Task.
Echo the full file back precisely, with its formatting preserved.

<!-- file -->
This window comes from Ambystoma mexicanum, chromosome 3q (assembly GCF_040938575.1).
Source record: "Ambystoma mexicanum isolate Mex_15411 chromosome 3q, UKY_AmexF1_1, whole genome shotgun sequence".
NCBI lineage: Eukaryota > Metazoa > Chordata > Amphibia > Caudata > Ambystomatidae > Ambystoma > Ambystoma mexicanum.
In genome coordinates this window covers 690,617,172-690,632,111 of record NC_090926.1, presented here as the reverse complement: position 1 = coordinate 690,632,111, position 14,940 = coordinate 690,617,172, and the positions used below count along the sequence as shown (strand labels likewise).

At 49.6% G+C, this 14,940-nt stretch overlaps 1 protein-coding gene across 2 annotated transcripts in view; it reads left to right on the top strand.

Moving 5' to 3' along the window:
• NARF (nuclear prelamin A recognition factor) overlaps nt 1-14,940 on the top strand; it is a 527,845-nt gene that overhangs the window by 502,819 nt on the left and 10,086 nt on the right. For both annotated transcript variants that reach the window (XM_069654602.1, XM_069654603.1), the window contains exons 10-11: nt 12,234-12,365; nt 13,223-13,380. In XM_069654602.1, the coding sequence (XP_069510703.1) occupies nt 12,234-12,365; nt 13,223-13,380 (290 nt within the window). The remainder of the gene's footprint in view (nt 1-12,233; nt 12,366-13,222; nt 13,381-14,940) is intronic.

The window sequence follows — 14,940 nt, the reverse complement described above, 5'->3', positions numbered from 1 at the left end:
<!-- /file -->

This window comes from Ambystoma mexicanum, chromosome 3q (assembly GCF_040938575.1).
Source record: "Ambystoma mexicanum isolate Mex_15411 chromosome 3q, UKY_AmexF1_1, whole genome shotgun sequence".
NCBI lineage: Eukaryota > Metazoa > Chordata > Amphibia > Caudata > Ambystomatidae > Ambystoma > Ambystoma mexicanum.
In genome coordinates this window covers 690,617,172-690,632,111 of record NC_090926.1, presented here as the reverse complement: position 1 = coordinate 690,632,111, position 14,940 = coordinate 690,617,172, and the positions used below count along the sequence as shown (strand labels likewise).

At 49.6% G+C, this 14,940-nt stretch overlaps 1 protein-coding gene across 2 annotated transcripts in view; it reads left to right on the top strand.

Moving 5' to 3' along the window:
• NARF (nuclear prelamin A recognition factor) overlaps nt 1-14,940 on the top strand; it is a 527,845-nt gene that overhangs the window by 502,819 nt on the left and 10,086 nt on the right. For both annotated transcript variants that reach the window (XM_069654602.1, XM_069654603.1), the window contains exons 10-11: nt 12,234-12,365; nt 13,223-13,380. In XM_069654602.1, the coding sequence (XP_069510703.1) occupies nt 12,234-12,365; nt 13,223-13,380 (290 nt within the window). The remainder of the gene's footprint in view (nt 1-12,233; nt 12,366-13,222; nt 13,381-14,940) is intronic.

The window sequence follows — 14,940 nt, the reverse complement described above, 5'->3', positions numbered from 1 at the left end: